What Jerry Maguire Can Teach You About CX

Football Stadium

Happy National CX Day!

As CX Day winds down, I am reminded of a recent conversation with our CEO during a “coffee talk” – our version of informal town hall/all hands meetings.  Since the CX function is fairly new, I was invited to explain some basics about CX, as well as the work we’re doing here to serve our customers.

Our discussion focused on two pillars of CX: Empathy and Design.

  • Empathy: deeply understanding the customer, the job they want us to do, and the drivers that created that need.  Walking a mile in their shoes, watching them in their native environment, and really understanding what makes them tick.
  • Design: using that understanding of customers to design a product or service from the customer’s perspective – aka “outside-in” – that is so much better they can’t imagine going back to the old way.

And I like to have fun with meetings like this, so I went a little off script.  I think our CEO was a little surprised when I asked the crowd to guess which of their favorite lines from the movie Jerry Maguire might pertain to the discipline of customer experience… : )

  • First answer from the crowd was (of course) “show me the money.”  (not exactly)
  • Next answer: “you had me at hello.” (ok you’re in the right ballpark)
  • Next answer “you complete me.” (that’s actually not bad!)

I paused and looked at the CEO, asking him “Why are we talking about Jerry Maguire?”

CEO: “I can’t wait to find out” (he’s very quick on his feet).

There’s a moment early on in the movie where Jerry (a sports agent) is desperately calling his current clients (pro athletes) to convince them to stay with him.  He has a notable NFL star, Rod Tidwell, on the line when he says something like:

I will not rest until I have you holding a Coke, wearing your own shoe, playing a video game *featuring you*, while singing your own song in a new commercial, *starring you*, broadcast during the Superbowl, in a game that you are winning, and I will not *sleep* until that happens. 

I see great examples of both a) empathy and b) outside-in design:

Empathy: Jerry has understood his customer’s emotional drivers (a massive ego, a desire to build his fame & notoriety… and the need to provide for family under his roof).   And he has understood the important need he’s being asked to solve: “optimize the monetization of my athletic skill!”.   (ok, yes, I actually mean “show me the money.”)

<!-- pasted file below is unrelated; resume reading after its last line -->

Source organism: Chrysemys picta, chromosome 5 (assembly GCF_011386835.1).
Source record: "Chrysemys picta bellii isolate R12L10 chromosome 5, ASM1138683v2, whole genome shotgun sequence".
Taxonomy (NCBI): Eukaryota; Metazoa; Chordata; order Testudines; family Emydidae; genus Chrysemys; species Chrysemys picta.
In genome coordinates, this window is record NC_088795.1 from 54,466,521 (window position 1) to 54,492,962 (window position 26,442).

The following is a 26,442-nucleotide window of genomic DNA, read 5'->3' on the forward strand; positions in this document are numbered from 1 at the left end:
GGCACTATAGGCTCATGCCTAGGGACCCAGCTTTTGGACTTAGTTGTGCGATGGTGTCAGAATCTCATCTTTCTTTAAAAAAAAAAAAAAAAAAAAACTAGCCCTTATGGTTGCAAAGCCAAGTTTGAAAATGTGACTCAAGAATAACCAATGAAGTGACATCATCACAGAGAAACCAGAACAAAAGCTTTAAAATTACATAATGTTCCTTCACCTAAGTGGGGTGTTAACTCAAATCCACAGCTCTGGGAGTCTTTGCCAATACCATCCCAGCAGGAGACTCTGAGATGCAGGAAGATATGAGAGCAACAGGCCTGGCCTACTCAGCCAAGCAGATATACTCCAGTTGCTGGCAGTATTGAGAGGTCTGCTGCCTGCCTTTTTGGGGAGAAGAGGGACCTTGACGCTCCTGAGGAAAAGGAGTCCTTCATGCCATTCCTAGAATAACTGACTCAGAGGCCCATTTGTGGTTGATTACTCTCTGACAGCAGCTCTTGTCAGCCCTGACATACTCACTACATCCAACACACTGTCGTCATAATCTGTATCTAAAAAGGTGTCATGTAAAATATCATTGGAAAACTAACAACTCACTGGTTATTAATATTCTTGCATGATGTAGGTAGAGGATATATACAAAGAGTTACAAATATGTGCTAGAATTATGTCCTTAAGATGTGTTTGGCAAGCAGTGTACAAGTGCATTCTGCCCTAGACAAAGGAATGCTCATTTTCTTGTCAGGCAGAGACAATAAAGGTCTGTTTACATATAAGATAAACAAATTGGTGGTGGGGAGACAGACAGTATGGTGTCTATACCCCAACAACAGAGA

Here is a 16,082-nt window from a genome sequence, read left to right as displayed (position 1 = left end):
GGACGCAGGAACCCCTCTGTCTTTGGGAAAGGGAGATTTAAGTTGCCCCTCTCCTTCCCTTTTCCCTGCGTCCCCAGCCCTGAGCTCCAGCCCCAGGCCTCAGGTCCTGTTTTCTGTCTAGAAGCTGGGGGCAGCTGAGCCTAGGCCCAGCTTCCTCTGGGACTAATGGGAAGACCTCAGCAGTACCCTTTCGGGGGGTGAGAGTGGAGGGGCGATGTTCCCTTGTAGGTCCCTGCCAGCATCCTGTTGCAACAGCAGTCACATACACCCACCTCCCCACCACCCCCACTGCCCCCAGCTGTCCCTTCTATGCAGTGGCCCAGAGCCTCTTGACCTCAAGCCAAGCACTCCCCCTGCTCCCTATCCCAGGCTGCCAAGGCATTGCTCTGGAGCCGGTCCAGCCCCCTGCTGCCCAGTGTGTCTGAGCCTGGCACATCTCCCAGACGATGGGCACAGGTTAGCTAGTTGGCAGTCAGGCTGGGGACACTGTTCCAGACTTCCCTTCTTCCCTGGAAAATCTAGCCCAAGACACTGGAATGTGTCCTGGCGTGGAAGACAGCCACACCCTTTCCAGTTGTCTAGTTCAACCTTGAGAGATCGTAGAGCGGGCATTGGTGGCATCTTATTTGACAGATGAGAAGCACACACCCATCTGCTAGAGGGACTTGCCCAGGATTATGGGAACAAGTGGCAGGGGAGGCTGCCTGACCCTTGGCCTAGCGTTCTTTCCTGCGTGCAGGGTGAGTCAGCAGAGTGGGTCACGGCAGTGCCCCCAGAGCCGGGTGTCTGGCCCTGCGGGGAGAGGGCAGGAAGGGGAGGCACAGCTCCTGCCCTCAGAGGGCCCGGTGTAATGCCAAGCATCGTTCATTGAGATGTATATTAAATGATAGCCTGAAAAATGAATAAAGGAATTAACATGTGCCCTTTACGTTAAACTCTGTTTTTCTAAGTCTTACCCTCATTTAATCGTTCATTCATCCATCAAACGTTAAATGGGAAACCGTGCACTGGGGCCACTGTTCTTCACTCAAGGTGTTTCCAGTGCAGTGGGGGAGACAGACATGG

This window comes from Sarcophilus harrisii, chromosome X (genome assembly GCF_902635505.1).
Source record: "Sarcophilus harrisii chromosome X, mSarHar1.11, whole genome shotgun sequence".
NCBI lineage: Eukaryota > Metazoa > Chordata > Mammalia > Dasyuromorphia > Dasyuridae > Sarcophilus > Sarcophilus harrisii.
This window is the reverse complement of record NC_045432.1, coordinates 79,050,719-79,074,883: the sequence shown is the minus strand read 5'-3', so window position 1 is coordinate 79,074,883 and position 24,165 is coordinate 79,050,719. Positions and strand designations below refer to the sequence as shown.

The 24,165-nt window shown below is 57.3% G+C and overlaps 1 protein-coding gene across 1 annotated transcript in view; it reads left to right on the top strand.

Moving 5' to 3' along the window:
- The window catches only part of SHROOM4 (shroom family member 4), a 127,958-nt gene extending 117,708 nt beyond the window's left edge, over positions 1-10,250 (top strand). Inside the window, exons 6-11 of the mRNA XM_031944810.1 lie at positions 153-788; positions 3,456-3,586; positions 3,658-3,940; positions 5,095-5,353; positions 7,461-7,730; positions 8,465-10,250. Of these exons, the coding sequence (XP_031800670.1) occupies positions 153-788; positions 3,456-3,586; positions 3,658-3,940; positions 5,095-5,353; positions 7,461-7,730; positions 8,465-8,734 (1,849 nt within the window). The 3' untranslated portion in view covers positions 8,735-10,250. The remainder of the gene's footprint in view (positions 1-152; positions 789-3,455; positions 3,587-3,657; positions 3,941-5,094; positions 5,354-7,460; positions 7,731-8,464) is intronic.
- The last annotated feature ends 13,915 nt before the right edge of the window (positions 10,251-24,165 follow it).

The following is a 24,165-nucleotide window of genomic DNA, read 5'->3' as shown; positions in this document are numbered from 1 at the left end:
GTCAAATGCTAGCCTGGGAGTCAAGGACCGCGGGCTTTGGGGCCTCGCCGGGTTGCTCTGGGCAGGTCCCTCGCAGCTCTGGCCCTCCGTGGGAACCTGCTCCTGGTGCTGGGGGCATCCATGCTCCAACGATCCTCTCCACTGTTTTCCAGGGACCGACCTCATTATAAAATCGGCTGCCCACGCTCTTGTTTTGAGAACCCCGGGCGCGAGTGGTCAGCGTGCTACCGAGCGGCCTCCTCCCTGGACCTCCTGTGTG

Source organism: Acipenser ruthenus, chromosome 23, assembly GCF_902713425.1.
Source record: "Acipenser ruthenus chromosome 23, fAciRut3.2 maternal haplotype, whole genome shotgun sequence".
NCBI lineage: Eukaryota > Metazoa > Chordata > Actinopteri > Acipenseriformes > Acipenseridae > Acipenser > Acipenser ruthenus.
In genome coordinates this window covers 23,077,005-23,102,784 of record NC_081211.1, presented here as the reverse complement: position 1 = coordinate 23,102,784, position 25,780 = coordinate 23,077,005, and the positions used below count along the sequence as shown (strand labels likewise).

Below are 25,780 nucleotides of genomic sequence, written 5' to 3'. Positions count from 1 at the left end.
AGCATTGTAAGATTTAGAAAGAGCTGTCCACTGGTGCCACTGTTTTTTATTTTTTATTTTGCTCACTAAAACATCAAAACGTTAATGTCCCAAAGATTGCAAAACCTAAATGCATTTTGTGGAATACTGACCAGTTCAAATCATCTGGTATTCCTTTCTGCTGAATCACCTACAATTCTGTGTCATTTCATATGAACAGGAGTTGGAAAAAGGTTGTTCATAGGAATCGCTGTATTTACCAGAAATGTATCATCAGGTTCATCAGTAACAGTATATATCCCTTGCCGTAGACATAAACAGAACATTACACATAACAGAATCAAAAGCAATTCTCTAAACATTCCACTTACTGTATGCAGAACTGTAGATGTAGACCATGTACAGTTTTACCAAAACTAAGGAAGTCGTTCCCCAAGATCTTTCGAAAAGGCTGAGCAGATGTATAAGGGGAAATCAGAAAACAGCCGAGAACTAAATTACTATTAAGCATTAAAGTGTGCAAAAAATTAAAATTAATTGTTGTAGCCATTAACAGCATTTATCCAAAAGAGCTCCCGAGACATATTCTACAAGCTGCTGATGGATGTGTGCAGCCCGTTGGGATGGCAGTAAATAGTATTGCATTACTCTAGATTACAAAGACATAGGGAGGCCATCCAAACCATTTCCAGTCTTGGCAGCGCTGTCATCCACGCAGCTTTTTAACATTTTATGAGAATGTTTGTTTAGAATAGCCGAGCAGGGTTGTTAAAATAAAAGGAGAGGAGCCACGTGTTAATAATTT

Outside-In Design: The customer couldn’t be more at the center of Jerry’s proposed design.  It’s all about Rod Tidwell.  In ~50 words Jerry clearly visualizes the future state of his customer’s experience – from the Rod’s perspective.   Because it’s all about Rod Tidwell.

There you have it folks: Empathy and Design, courtesy of Jerry Maguire.

CX leaders: What are some fun ways you use illustrations, analogy, or metaphor to help explain CX to team members and employees in your organizations?


Build Leadership Like Infrastructure… Cuz It IS Infrastructure.

At a recent dinner w/some execs from my co we got into a discussion about leadership development.   The most senior guy at the table said that leadership development should be allowed to happen organically within the company, without any structured approach.  As he told his story, we learned that he happened to get a good mentor early in his career who taught him how to be very effective.  Based on his experience, he concluded that it should happen that way for everyone else.

I violently disagreed: Assuming you believe that leadership capability is the single most critical priority for your company, then why rely on an anomaly that coincidentally aligns high-potential leaders with seasoned, effective coaches?  Rather than rely on luck or coincidence, I believe that great companies proactively align high potential leaders with the people who can accelerate their development – deliberately, repeatedly, and consistently.     Why not systematically build your leadership infrastructure the same way you plan & build your IT infrastructure?